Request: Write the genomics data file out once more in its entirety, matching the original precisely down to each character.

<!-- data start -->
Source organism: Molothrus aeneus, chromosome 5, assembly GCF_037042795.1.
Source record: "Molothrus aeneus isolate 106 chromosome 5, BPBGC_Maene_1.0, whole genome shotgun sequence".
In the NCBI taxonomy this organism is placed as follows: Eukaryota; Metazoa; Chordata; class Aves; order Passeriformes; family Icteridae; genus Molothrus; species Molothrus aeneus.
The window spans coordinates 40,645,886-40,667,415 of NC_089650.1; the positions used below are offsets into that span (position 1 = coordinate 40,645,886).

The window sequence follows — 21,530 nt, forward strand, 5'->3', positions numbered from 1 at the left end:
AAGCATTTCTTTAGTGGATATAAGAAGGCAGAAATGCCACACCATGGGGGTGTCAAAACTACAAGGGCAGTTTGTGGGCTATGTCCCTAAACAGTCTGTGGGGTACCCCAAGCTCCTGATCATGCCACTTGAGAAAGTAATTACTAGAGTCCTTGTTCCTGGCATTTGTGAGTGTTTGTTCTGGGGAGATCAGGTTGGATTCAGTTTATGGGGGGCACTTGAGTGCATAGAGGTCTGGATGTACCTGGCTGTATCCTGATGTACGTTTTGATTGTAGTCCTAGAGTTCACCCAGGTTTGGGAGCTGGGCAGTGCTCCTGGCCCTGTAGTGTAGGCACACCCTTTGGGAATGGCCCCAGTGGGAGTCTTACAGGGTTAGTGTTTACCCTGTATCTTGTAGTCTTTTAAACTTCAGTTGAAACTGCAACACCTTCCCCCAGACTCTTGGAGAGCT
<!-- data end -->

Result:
Source organism: Molothrus aeneus, chromosome 5, assembly GCF_037042795.1.
Source record: "Molothrus aeneus isolate 106 chromosome 5, BPBGC_Maene_1.0, whole genome shotgun sequence".
In the NCBI taxonomy this organism is placed as follows: Eukaryota; Metazoa; Chordata; class Aves; order Passeriformes; family Icteridae; genus Molothrus; species Molothrus aeneus.
The window spans coordinates 40,645,886-40,667,415 of NC_089650.1; the positions used below are offsets into that span (position 1 = coordinate 40,645,886).

The window sequence follows — 21,530 nt, forward strand, 5'->3', positions numbered from 1 at the left end:
AAGCATTTCTTTAGTGGATATAAGAAGGCAGAAATGCCACACCATGGGGGTGTCAAAACTACAAGGGCAGTTTGTGGGCTATGTCCCTAAACAGTCTGTGGGGTACCCCAAGCTCCTGATCATGCCACTTGAGAAAGTAATTACTAGAGTCCTTGTTCCTGGCATTTGTGAGTGTTTGTTCTGGGGAGATCAGGTTGGATTCAGTTTATGGGGGGCACTTGAGTGCATAGAGGTCTGGATGTACCTGGCTGTATCCTGATGTACGTTTTGATTGTAGTCCTAGAGTTCACCCAGGTTTGGGAGCTGGGCAGTGCTCCTGGCCCTGTAGTGTAGGCACACCCTTTGGGAATGGCCCCAGTGGGAGTCTTACAGGGTTAGTGTTTACCCTGTATCTTGTAGTCTTTTAAACTTCAGTTGAAACTGCAACACCTTCCCCCAGACTCTTGGAGAGCT